While the Global Commission report on Deepening Democracy provides insightful recommendations on strategies for improving electoral integrity, we must remember that elections are just one step in the democratic process. Certain precursors need to be made right in order to make the report’s recommended strategies achievable. Having lived in Nigeria and experienced the democratic process there, I am of the opinion that one vital measure needed to strengthen its nascent democracy is to drastically reduce the excessive financial incentives that accompany political positions. The quest for political leadership must be guided by a passion to lead and make changes. Sadly, these are noble incentives overshadowed by the “what is in for me?” mentality of personal gratification that has eaten deep into the fabric of the country’s political space.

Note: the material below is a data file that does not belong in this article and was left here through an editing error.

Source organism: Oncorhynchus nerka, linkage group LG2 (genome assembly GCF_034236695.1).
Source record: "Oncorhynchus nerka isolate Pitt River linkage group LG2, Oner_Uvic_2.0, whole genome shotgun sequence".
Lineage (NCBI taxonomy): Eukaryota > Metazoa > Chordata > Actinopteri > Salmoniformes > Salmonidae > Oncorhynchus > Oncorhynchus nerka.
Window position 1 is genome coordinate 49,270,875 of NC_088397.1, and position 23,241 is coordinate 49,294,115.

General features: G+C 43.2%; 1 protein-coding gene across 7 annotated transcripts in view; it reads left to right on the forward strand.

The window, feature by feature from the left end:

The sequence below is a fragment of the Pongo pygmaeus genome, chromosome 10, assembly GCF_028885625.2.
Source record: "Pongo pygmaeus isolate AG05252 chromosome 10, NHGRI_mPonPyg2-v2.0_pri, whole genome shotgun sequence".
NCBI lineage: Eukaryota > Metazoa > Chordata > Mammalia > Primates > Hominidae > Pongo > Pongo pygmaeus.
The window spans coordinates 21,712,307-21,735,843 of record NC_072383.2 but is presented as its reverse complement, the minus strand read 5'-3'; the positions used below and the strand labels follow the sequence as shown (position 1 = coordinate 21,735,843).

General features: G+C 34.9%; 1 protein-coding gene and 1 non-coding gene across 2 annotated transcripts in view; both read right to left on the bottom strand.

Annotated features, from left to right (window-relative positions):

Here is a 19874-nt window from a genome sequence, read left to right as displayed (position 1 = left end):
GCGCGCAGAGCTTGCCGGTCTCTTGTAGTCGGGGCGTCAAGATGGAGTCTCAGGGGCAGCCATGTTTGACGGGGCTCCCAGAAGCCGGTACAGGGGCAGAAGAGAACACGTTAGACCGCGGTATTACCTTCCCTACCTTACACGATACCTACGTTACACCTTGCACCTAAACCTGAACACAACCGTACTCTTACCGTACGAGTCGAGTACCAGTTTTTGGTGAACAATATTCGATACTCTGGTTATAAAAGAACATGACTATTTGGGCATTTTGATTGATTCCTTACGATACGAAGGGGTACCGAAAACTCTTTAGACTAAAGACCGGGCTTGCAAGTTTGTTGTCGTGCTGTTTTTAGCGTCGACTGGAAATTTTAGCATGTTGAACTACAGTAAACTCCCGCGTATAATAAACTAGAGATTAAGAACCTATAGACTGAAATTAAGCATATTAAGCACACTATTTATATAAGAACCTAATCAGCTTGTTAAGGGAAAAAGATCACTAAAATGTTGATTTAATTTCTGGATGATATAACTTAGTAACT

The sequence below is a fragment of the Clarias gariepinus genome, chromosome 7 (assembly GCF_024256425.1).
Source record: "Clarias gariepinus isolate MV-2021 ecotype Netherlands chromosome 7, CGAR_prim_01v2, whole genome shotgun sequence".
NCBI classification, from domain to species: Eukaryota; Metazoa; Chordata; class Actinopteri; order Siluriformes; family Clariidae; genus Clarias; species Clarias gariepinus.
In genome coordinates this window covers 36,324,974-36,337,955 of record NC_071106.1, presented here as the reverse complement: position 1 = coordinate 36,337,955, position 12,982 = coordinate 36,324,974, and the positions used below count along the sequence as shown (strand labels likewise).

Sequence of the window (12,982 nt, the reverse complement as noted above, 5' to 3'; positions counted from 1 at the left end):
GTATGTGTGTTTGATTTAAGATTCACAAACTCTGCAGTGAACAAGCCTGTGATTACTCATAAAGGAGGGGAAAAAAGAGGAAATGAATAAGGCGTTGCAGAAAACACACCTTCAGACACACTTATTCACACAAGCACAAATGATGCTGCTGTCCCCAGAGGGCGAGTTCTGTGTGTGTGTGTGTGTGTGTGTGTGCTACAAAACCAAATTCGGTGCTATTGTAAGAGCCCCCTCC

Deepening Democracy in Europe: Participatory budgeting is a solution to the austerity vs democracy conundrum
In its mission statement the Global Commission on Elections, Democracy and Security points out that while elections are vital to democracy, on their own they are not sufficient. According to, “Deepening Democracy”, a recent report, elections also need integrity. They are right. But elections are insufficient in at least another respect too. Democracy is not limited to casting a ballot once every four or five years; the nature of democratic government also manifests itself in the period between elections. This is best exemplified by the current sovereign debt crisis in the Eurozone.